[0021] The present invention additionally provides a rectangular laminated body in which a carrier A and a metal foil B alternately overlap, wherein proof stress or yield stress of the carrier A is 20 to 500 N/mm.sup.2, and the carrier A and the metal foil B are bonded at ends of two facing sides with an adhesive having an adhesive strength of 5 to 500 g/cm. The adhesive may have a viscosity of 3,000,000 mPAS (25.degree. C.) or less, or 1,000,000 mPAS (25.degree. C.) or less, after the lapse of three minutes from application. The adhesive may be epoxy-based, acrylic, methacrylate-based, silicon rubber-based, ceramic-based, or rubber-based. The metal foil B may be a copper foil, a copper alloy foil, an aluminum foil, a nickel foil, a zinc foil, an iron foil, or a stainless foil, and its thickness may be 1 to 100 .mu.m. The same foil as the metal foil B may be used as the carrier A. The adhesive may be applied to a portion other than an area to be used as a printed circuit board of the metal foil B, and the carrier A and the metal foil B may be bonded at such portion. The adhesive may be applied in dots or linearly, and the position of applying the adhesive may be disposed more outward than a laminated substrate material of a prepreg and/or core material to be subsequently bonded.

[0022] The carrier-attached metal foil of the present invention is a rectangular laminated body in which a carrier A and a metal foil B alternately overlap, wherein proof stress or yield stress of the carrier A is 20 to 500 N/mm.sup.2, and the carrier A and the metal foil B are bonded at ends of two facing sides with an adhesive having an adhesive strength of 5 to 500 g/cm. Thus, the worker's handling ability will improve, and peeling can also be performed easily. In addition, it is possible to provide a production method that is free from wrinkles, cracks and peeling in an air-vent process. Moreover, since the misalignment of the circuit will not occur, the present invention yields a superior effect of being able to reduce defective products and thereby improve the production yield.

BRIEF DESCRIPTION OF THE DRAWINGS

[0023] FIG. 1 is an explanatory diagram of a conventional method of producing a sheet copper foil which, after setting a copper foil coil (bobbin), the copper foil is wound off a prescribed length while sliding across a table.

[0024] FIG. 2 is an explanatory diagram showing that an air layer exists between the aligned sheet copper foils of FIG. 1, and gradually presents an appearance of a convex shape.

[0025] FIG. 3 is a schematic diagram showing the production process in the present invention, and an explanatory diagram showing a state where, after setting the copper foil and the carrier coil and respectively winding off the same, an adhesive is applied to both ends in the feed direction and the copper foil and the carrier foil are thereafter bonded.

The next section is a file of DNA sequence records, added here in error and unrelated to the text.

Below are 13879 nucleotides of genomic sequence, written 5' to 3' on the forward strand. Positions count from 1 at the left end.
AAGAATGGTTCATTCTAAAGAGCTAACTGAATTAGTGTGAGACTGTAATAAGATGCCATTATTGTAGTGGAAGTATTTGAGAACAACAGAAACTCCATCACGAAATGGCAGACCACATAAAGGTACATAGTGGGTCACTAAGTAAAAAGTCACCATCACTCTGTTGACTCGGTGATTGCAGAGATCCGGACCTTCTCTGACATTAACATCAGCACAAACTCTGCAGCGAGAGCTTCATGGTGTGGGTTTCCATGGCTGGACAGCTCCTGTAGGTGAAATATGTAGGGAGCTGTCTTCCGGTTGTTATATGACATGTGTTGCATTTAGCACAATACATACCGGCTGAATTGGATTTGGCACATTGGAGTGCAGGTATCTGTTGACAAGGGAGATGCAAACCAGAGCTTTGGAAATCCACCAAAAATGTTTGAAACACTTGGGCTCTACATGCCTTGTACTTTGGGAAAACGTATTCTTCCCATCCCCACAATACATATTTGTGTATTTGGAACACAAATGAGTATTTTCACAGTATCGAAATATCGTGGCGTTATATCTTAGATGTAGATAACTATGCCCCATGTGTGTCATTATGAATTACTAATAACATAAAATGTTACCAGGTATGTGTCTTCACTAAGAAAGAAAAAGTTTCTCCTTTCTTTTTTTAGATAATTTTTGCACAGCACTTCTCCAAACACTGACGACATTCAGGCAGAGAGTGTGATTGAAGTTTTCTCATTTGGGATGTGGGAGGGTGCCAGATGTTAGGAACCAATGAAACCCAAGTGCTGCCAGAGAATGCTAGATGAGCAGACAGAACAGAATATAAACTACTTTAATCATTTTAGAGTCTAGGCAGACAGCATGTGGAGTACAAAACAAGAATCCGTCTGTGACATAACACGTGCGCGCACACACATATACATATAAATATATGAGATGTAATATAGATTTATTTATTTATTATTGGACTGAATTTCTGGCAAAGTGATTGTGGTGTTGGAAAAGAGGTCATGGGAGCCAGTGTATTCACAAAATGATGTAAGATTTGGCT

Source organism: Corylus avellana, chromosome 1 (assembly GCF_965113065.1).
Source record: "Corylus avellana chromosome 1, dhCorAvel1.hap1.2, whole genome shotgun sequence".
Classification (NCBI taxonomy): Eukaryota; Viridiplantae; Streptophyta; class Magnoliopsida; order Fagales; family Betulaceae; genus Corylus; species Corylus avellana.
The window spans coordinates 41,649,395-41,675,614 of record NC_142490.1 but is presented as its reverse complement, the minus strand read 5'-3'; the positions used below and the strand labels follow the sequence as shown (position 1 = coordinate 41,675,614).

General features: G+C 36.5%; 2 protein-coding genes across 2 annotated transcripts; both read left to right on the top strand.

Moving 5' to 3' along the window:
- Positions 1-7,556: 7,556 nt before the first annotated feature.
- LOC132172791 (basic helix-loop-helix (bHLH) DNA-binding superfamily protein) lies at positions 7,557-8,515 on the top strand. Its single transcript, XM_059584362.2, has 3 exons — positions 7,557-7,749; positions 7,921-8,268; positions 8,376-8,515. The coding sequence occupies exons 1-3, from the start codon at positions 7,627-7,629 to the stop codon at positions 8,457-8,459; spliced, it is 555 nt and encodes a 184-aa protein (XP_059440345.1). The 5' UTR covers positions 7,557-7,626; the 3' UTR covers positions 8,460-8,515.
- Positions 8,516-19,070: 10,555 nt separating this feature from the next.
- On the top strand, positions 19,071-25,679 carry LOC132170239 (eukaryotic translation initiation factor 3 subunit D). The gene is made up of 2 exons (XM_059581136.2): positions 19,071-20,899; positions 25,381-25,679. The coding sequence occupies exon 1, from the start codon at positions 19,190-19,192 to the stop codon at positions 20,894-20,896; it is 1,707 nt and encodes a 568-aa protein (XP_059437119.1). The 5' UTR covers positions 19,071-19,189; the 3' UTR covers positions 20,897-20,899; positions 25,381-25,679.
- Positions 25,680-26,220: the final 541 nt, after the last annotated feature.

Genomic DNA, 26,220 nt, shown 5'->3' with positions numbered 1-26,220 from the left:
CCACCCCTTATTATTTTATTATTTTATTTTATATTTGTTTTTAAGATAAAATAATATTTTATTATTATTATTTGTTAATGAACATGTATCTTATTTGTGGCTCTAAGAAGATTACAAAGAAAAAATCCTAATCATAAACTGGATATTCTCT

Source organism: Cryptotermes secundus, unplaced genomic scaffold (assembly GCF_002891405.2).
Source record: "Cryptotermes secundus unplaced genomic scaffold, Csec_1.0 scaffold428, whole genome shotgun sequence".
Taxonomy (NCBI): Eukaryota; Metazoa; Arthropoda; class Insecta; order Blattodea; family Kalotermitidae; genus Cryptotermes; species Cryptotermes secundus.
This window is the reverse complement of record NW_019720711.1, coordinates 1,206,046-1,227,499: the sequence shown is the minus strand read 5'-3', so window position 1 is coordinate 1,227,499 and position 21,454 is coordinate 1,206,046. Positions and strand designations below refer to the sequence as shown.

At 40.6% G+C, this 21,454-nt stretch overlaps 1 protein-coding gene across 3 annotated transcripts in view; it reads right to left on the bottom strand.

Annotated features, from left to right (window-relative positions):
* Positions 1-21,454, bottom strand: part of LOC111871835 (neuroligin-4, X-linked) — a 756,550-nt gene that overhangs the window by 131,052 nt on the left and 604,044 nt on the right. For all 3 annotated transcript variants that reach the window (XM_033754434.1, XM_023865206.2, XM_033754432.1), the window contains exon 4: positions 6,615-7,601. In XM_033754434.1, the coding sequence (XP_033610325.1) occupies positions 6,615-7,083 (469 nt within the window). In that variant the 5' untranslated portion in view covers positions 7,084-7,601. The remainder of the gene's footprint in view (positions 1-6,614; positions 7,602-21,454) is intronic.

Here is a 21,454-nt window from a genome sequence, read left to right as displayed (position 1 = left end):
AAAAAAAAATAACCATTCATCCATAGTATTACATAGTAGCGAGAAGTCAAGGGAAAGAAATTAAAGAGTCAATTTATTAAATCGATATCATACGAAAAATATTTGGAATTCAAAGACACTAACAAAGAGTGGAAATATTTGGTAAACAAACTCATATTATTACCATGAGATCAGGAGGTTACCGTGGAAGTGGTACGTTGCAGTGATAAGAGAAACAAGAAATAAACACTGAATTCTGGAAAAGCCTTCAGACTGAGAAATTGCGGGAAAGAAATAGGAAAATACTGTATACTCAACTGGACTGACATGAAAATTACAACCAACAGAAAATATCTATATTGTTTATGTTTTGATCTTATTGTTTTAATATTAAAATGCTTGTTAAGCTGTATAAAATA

[0026] FIG. 4 is an explanatory diagram showing a state of forming the outermost copper foil layer by hot pressing a carrier-attached copper foil that is prepared by laminating a copper foil, a prepreg, a core material, and a copper foil in order, and further mutually bonding a carrier A and a metal foil B.

[0027] FIG. 5 is an explanatory diagram showing a state of performing an air-vent process on a flat table after a prescribed amount of sheet is cut.

DETAILED DESCRIPTION

[0028] Generally, a printed circuit board is basically configured from a dielectric material referred to as a "prepreg" that is obtained by impregnating synthetic resin in a base material such as a synthetic resin plate, glass plate, nonwoven glass fabric or paper. A sheet such as a copper or copper alloy foil having electrical conductivity is bonded between the prepregs. A laminate that is assembled as described above is generally referred to as a CCL (Copper Clad Laminate) material. When copper foils are multi-layered on the CCL material via the prepreg, this is referred to as a multilayer board. Other foils made of aluminum, nickel, zinc or the like are sometimes used in substitute for the copper or copper alloy foil, but such use is rare. In the foregoing case, the foil thickness is roughly 5 to 200 .mu.m.

[0029] Generally, the operation of alternately handling the prepreg and the copper foil is performed in the lay-up process, which is the preceding process of copper foil lamination. Here, fine prepreg powder gets dispersed all around and accumulates on the respective materials during the lay-up operation, which is the operation of alternately overlaying the copper foil, the prepreg, and the core material. In particular, if the foregoing powder adheres to the copper foil, it will considerably affect the subsequent processes. In the foregoing case, the prepreg powder that adhered to the S surface of the copper foil will melt due to the temperature and pressure during the lamination, and the area thereof will expand several hundredfold. For example, the prepreg powder having a diameter of several ten microns will expand to 1 mm.phi. or more after lamination, and it is known to cause an open or short circuit in the circuit formation of the subsequent process.